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How the court reporter shortage
could affect your case – and what to do about it.

How the court reporter shortage could affect your case – and what to do about it.

If you’ve tried to secure a court reporter recently for your litigation but have struggled to schedule one, you’re not alone.

Earlier this year, Jim Cudahy, former executive director of the National Court Reporting Association told legal news site Law360 that he estimates the legal industry is short about 9,000 court reporters, based on current demands.

Cudahy was head of the group when it commissioned the so-called Drucker market research outlook in 2013 that found then, the industry had about 32,000 stenographic court reporters. The report estimated there could be as few as 23,000 court reporters by 2023.

As courts begin to resume proceedings in earnest after the pandemic, jurisdictions across the country are raising alarms over the shortage.

While there is disagreement among industry groups as to the scope of the shortage, it’s clear that the industry faces both a pipeline problem and a worker replacement problem as older court reporters reach retirement age.

One of the first pain points is stenographer school. Frequently, completing a program can take up to four years, and can be grueling for students. Many drop out because they’re unable to develop critical skills, like typing 225 words per minute.

According to the Speech to Tech Institute, fewer than 1 in 10 students who enter stenography school actually become court reporters.

Additionally, schools across the country are seeing low enrollment. Current national enrollment in stenographer programs is lower than 2,500 students, according to the latest available data.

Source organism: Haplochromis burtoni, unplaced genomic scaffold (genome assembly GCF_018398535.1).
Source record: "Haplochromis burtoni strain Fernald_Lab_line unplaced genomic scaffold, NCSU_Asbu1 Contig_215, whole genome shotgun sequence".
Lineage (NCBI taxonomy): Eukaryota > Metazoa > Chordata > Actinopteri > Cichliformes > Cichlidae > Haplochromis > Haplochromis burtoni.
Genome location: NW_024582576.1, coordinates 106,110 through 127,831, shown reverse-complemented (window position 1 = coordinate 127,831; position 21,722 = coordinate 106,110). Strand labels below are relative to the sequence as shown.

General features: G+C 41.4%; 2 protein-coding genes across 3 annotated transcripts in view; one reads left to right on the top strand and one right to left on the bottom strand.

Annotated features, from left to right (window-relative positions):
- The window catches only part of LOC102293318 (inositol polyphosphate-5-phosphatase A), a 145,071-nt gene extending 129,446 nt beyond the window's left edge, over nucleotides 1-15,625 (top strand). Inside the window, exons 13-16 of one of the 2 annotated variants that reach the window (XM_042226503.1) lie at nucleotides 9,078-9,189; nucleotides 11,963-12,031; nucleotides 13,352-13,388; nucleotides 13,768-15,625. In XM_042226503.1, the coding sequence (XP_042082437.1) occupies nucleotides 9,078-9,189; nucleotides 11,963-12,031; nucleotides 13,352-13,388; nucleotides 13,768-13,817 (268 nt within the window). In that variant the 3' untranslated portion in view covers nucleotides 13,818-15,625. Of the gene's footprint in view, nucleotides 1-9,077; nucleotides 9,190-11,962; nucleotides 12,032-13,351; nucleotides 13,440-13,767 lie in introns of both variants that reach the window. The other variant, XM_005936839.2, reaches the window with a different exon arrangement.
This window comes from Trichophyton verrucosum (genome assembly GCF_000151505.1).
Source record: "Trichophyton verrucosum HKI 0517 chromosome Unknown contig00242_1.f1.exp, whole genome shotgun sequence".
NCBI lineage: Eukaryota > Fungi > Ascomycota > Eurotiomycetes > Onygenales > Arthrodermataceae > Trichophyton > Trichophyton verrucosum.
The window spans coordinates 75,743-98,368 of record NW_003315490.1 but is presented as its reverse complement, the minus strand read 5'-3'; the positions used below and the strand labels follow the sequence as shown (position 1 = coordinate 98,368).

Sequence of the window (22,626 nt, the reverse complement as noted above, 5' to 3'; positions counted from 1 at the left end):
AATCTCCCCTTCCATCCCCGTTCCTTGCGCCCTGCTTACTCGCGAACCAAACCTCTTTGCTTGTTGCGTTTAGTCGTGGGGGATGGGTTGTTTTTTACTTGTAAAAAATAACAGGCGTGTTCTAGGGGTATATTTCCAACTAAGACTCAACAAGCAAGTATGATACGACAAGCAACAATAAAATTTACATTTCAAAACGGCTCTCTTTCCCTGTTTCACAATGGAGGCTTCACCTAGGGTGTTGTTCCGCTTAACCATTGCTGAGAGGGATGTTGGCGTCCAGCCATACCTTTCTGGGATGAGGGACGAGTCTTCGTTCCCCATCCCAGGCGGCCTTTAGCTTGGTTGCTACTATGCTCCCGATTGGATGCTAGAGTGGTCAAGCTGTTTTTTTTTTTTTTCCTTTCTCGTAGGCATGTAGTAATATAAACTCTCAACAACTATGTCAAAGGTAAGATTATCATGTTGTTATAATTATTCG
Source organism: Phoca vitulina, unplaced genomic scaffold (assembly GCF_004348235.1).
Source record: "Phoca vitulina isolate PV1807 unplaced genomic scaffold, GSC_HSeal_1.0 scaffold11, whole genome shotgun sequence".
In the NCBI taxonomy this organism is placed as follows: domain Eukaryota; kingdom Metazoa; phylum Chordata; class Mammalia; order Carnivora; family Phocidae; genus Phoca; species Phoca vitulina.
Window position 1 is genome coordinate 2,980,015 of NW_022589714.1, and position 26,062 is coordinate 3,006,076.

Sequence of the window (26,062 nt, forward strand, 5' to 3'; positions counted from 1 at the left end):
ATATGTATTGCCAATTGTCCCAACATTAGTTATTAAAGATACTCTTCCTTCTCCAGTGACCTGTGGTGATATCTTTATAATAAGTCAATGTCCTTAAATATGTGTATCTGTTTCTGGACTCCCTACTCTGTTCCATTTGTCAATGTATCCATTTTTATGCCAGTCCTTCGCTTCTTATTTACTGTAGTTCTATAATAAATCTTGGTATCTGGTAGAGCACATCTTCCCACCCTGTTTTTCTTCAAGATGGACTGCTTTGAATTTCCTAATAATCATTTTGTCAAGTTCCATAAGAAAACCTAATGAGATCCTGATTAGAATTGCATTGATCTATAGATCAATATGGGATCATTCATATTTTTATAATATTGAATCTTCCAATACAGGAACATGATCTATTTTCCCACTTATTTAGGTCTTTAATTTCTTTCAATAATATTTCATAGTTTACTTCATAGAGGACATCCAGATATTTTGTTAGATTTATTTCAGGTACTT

On the other side of the experience spectrum, according to the Drucker study in 2013, 70 percent of respondent stenographers at that time were 46 years or older. The STTI says that 1,120 stenographers retire each year, compared to the approximate 200 students who start in the profession, a gap of more than 900 court reporters annually.

The shortage is more pronounced in states with more litigation, including California, New York, Texas, Illinois and Florida, but ultimately, it’s an issue that affects all courts, court reporting vendors and law firms.

As industry groups grapple with ways to solve the shortage, including proposing a shift to digital reporting, there are some actions that attorneys and paralegals can take to ease the effects of the shortage:

Schedule your deposition as early as possible.

Long gone are the days when you could call a court reporting service at 4 p.m. the night before a deposition to request a court reporter for the following day. Today, we recommend paralegals and attorneys schedule their court reporters as early as possible to ensure coverage is available when you need it.

Choose a reliable partner.

Litigation is stressful enough without having to add on the stress of working with an unreliable vendor. Do your homework before engaging a new company. Ask your contacts for recommendations, check their references and reviews, examine their track record and qualifications before engaging them for court reporting services.

Be well prepared for your depositions.

Consider your exhibit-handling strategy for depositions and work to organize them as early as possible in the litigation. Also consider how technology can assist in making depositions go as smoothly as possible.

Many court reporting services offer excellent in-house technology solutions to assist with this effort. Before signing up to use them, do your research first. If you choose to implement new technology, also ensure your vendor’s staff is well-trained in the technology and works to keep your clients’ data secure.

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